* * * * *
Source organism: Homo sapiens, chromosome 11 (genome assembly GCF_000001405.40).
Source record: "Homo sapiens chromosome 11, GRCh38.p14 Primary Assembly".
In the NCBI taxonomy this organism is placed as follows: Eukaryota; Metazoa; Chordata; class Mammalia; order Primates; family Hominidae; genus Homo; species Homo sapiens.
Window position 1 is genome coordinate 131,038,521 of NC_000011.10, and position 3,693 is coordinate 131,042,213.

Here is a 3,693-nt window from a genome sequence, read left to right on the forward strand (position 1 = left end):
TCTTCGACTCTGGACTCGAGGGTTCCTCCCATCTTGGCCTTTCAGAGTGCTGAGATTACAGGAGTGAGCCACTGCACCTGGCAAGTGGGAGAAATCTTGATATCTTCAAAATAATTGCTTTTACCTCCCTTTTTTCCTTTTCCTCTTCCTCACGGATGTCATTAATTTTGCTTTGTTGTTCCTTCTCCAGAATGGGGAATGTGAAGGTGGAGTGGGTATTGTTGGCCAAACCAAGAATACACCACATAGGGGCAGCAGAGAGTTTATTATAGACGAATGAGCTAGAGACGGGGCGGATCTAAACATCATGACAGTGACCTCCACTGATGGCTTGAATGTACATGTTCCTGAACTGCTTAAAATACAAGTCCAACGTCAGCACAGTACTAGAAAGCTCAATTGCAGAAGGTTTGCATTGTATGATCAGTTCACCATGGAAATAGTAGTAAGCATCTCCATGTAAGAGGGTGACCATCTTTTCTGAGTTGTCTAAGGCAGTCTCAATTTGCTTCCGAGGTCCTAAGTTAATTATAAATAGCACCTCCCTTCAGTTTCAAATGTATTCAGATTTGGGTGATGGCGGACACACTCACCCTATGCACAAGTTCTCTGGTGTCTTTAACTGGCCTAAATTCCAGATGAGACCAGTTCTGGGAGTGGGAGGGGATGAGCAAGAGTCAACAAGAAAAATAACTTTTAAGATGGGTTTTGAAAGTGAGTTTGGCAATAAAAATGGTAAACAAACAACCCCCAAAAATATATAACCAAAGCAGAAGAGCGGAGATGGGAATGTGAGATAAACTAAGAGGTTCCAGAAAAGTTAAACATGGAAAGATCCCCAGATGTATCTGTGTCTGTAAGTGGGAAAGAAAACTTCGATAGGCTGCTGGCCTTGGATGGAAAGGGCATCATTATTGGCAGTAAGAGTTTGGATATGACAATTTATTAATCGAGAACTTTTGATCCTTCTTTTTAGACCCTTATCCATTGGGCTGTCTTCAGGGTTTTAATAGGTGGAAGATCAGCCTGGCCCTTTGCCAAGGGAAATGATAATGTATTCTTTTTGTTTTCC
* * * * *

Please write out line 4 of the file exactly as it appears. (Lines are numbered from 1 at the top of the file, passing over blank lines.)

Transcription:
Window position 1 is genome coordinate 131,038,521 of NC_000011.10, and position 3,693 is coordinate 131,042,213.